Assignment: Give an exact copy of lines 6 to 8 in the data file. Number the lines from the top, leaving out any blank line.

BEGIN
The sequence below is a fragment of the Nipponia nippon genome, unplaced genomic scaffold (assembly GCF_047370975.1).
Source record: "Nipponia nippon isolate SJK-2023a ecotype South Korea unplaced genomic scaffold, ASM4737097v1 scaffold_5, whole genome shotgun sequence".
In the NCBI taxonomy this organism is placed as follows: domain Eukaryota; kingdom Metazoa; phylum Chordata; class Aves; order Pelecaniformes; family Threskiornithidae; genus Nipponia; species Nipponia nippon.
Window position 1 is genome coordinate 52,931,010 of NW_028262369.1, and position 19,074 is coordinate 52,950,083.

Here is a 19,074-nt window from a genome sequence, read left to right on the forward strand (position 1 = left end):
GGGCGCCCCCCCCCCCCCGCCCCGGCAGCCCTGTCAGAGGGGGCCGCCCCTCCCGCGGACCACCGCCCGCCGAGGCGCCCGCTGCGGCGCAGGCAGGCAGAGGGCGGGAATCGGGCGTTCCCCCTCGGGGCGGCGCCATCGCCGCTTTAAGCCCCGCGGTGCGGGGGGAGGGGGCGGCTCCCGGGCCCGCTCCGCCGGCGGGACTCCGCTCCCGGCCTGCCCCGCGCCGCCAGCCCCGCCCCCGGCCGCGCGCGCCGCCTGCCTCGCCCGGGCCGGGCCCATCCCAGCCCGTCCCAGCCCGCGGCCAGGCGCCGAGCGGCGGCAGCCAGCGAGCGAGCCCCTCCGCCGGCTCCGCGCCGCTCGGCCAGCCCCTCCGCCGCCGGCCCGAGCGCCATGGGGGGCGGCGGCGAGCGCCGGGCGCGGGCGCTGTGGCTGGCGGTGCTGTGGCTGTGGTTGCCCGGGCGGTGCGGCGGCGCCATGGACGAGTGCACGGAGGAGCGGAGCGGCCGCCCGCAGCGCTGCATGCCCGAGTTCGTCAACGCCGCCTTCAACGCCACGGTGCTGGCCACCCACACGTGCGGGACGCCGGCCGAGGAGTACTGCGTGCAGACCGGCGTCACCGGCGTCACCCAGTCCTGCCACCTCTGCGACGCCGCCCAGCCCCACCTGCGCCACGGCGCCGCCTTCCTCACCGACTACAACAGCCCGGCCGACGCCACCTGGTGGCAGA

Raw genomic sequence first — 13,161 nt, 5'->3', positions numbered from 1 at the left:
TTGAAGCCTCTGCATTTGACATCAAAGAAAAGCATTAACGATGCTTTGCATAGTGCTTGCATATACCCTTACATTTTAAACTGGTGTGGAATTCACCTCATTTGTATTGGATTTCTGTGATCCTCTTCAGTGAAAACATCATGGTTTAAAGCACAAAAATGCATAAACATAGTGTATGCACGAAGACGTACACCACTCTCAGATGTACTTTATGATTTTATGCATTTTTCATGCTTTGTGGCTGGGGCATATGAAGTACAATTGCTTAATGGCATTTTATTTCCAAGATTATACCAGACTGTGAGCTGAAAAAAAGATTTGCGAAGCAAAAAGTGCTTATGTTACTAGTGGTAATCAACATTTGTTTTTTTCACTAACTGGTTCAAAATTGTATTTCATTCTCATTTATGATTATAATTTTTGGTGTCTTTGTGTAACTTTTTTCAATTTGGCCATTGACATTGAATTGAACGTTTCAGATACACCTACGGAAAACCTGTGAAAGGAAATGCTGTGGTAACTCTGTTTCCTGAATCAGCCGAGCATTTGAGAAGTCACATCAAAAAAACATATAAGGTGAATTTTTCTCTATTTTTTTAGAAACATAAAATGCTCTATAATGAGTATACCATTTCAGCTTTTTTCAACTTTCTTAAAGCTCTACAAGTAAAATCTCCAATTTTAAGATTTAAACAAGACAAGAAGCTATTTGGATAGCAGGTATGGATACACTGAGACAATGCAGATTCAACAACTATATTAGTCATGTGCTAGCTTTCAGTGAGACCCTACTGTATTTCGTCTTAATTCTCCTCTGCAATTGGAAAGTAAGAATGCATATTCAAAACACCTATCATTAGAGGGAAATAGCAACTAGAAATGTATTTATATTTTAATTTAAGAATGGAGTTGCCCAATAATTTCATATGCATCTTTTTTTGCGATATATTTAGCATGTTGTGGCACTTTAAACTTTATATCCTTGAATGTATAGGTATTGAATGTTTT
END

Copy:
GGGCGCCCCCCCCCCCCCGCCCCGGCAGCCCTGTCAGAGGGGGCCGCCCCTCCCGCGGACCACCGCCCGCCGAGGCGCCCGCTGCGGCGCAGGCAGGCAGAGGGCGGGAATCGGGCGTTCCCCCTCGGGGCGGCGCCATCGCCGCTTTAAGCCCCGCGGTGCGGGGGGAGGGGGCGGCTCCCGGGCCCGCTCCGCCGGCGGGACTCCGCTCCCGGCCTGCCCCGCGCCGCCAGCCCCGCCCCCGGCCGCGCGCGCCGCCTGCCTCGCCCGGGCCGGGCCCATCCCAGCCCGTCCCAGCCCGCGGCCAGGCGCCGAGCGGCGGCAGCCAGCGAGCGAGCCCCTCCGCCGGCTCCGCGCCGCTCGGCCAGCCCCTCCGCCGCCGGCCCGAGCGCCATGGGGGGCGGCGGCGAGCGCCGGGCGCGGGCGCTGTGGCTGGCGGTGCTGTGGCTGTGGTTGCCCGGGCGGTGCGGCGGCGCCATGGACGAGTGCACGGAGGAGCGGAGCGGCCGCCCGCAGCGCTGCATGCCCGAGTTCGTCAACGCCGCCTTCAACGCCACGGTGCTGGCCACCCACACGTGCGGGACGCCGGCCGAGGAGTACTGCGTGCAGACCGGCGTCACCGGCGTCACCCAGTCCTGCCACCTCTGCGACGCCGCCCAGCCCCACCTGCGCCACGGCGCCGCCTTCCTCACCGACTACAACAGCCCGGCCGACGCCACCTGGTGGCAGA

Raw genomic sequence first — 13,161 nt, 5'->3', positions numbered from 1 at the left:
TTGAAGCCTCTGCATTTGACATCAAAGAAAAGCATTAACGATGCTTTGCATAGTGCTTGCATATACCCTTACATTTTAAACTGGTGTGGAATTCACCTCATTTGTATTGGATTTCTGTGATCCTCTTCAGTGAAAACATCATGGTTTAAAGCACAAAAATGCATAAACATAGTGTATGCACGAAGACGTACACCACTCTCAGATGTACTTTATGATTTTATGCATTTTTCATGCTTTGTGGCTGGGGCATATGAAGTACAATTGCTTAATGGCATTTTATTTCCAAGATTATACCAGACTGTGAGCTGAAAAAAAGATTTGCGAAGCAAAAAGTGCTTATGTTACTAGTGGTAATCAACATTTGTTTTTTTCACTAACTGGTTCAAAATTGTATTTCATTCTCATTTATGATTATAATTTTTGGTGTCTTTGTGTAACTTTTTTCAATTTGGCCATTGACATTGAATTGAACGTTTCAGATACACCTACGGAAAACCTGTGAAAGGAAATGCTGTGGTAACTCTGTTTCCTGAATCAGCCGAGCATTTGAGAAGTCACATCAAAAAAACATATAAGGTGAATTTTTCTCTATTTTTTTAGAAACATAAAATGCTCTATAATGAGTATACCATTTCAGCTTTTTTCAACTTTCTTAAAGCTCTACAAGTAAAATCTCCAATTTTAAGATTTAAACAAGACAAGAAGCTATTTGGATAGCAGGTATGGATACACTGAGACAATGCAGATTCAACAACTATATTAGTCATGTGCTAGCTTTCAGTGAGACCCTACTGTATTTCGTCTTAATTCTCCTCTGCAATTGGAAAGTAAGAATGCATATTCAAAACACCTATCATTAGAGGGAAATAGCAACTAGAAATGTATTTATATTTTAATTTAAGAATGGAGTTGCCCAATAATTTCATATGCATCTTTTTTTGCGATATATTTAGCATGTTGTGGCACTTTAAACTTTATATCCTTGAATGTATAGGTATTGAATGTTTT